Choosing The Right Freezer

The freezer is an important appliance in every kitchen. It keeps the food cold and allows it to be stored for long periods of time without spoiling.

Freezers have received some enhancements when it comes to storage convenience and energy efficiency. Most homes have a refrigerator with an ice box compartment, and while these may be convenient in the kitchen, they can be insufficient for the amount of frozen foods a family needs on hand.

And savings associated with buying in bulk can be substantial, but excess fresh food should be stored appropriately and properly in an ice box for long-term storage. There are basically two types, chest and upright models and each has its own pros and cons.

Many consumers will choose a style based on convenience, followed by capacity and how often they retrieve stuff from an ice box. Your current refrigerator capacity may also influence the style that most appeals to you.

Some households even have one of each style of ice box, over and above their refrigerator space. Ice boxes are available in a good variety of capacities from apartment-sized 5 cubic feet to large sizes in the 20 cubic feet range.

It really depends on what you need when it comes to storing frozen items. While the size of household will often influence how large an ice box you need, other things such as lifestyle may also affect the need for space.

Where you live and the availability of grocery stores or whether you need to stock up for in-between shopping trips, is also an important capacity consideration. Chest freezers are the most economical to buy and have the best frozen storage space for bulky items.

They are, however, the most inconvenient when it comes to cleaning the unit and retrieving items. Chest freezers require more space to place and they also need head room for opening the lid.

Uprights cost more than chest models but offer the most convenience when it comes to cleaning, organizing foods and finding what you want to retrieve. However, they are similar to a refrigerator, which tends to encourage lengthy browsing which can increase energy costs.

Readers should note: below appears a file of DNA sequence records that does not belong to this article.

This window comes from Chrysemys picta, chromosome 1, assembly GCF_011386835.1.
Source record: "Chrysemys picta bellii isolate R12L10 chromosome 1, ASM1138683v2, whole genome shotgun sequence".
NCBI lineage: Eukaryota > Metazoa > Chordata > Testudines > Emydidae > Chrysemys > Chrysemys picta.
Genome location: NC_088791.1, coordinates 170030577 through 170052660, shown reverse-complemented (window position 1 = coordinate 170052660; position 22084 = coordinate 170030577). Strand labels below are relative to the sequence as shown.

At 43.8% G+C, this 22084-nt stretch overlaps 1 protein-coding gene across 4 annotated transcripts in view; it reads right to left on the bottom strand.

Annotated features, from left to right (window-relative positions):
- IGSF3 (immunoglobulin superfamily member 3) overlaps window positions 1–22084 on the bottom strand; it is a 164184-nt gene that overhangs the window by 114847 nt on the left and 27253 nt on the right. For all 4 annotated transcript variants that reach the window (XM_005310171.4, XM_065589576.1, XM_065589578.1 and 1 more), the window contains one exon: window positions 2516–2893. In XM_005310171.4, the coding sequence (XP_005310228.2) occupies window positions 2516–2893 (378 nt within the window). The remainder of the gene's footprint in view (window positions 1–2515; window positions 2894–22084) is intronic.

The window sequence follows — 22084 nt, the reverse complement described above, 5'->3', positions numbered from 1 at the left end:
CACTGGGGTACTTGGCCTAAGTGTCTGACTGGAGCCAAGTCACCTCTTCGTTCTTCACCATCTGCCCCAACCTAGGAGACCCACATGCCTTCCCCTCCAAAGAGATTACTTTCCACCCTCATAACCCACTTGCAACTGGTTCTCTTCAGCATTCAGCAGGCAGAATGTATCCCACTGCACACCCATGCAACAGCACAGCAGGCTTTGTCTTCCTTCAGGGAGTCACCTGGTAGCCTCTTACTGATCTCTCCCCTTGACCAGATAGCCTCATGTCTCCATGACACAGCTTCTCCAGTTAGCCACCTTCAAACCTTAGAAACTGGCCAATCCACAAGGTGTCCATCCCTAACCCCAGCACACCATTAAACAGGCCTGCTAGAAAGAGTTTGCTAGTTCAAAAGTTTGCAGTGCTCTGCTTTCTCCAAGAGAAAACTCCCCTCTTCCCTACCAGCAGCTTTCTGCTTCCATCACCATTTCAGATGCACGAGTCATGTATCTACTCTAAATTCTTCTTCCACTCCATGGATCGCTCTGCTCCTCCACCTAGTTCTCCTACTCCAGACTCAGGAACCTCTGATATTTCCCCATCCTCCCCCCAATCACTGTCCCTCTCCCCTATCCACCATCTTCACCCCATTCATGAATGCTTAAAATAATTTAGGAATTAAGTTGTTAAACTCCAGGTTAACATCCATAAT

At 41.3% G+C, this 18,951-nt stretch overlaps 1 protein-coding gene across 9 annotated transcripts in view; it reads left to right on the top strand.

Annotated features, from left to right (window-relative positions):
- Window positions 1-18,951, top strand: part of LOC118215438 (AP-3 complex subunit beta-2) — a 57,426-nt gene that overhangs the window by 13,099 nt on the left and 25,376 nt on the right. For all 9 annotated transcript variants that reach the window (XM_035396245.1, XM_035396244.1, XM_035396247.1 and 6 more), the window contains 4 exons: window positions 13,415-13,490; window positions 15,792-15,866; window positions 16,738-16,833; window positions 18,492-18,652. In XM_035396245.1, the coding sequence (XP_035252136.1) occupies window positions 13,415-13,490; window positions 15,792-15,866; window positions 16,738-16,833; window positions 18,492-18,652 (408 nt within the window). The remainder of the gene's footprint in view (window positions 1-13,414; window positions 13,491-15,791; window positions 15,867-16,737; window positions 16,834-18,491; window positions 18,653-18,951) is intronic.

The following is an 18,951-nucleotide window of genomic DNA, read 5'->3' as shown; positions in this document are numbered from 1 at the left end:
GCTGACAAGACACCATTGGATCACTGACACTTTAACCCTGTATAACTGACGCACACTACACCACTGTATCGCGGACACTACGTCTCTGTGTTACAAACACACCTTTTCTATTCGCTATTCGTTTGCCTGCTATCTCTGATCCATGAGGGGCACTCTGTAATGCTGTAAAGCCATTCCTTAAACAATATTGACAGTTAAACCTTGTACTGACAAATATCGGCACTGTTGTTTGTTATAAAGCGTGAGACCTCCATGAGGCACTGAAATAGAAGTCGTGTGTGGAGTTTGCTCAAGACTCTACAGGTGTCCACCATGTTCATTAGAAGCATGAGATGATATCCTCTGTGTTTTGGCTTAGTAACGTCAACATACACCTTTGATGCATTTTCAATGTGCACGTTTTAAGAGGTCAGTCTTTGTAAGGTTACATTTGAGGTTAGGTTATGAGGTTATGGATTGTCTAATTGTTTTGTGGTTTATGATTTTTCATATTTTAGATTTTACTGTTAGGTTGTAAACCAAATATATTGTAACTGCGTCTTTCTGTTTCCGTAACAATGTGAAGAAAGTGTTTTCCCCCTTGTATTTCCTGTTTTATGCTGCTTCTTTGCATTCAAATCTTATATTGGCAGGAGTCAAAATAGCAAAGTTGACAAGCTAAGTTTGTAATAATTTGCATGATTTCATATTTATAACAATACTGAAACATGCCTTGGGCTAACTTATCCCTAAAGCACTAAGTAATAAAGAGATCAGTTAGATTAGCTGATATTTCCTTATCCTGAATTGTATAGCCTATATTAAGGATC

Best features will vary with the type of ice box, but the most important convenience features are those that help you organize and more readily retrieve items. Chest models offer basic storage options, while uprights offer more choice when it comes to small storage bins and baskets.

Self or auto-defrost ice boxes are the most convenient because they require no defrosting. They do use more energy since they cycle on/off to keep the ice box frost-free.

Because the temperature fluctuates slightly when the appliance cycles to defrost, foods are more prone to freezer burn in a self-defrost appliance than in one that requires manual defrost. Most chest freezers are manual defrost while uprights come in either manual or self-defrost.

Confirm the type of defrost before buying so you will know if it requires more cleaning. When a ice box cycles on/off to defrost, there is more operating noise, which may also be a buying consideration.

Chest freezers have limited features but if you are buying a large capacity model, more than one basket and removable divider would help you to organize the contents better. Uprights tend to vary when it comes to features

When it comes to energy efficiency, chest models use less electricity because most are manual defrost and there’s less cold air loss when the door is open. There are also fewer tendencies to browse at the contents compared to an upright model.

However, this is where you must decide whether you would rather sacrifice a little energy for the convenience of an upright model. If you have problems with bending for food retrieval or organizing contents is a high priority, an upright is probably your best choice.

Avoid making poor appliance capacity choices. Buying too large an appliance can lead to wasted energy trying to keep empty space at freezing temperatures and buying too small may not meet your needs and require updating the appliance.

Keep in mind that the more storage capacity you have, the more tendency for waste from foods that become old and freezer burnt. A chest freezer is cheaper to buy than an upright model and a manual is cheaper than an auto-defrost model. BOLA TANGKAS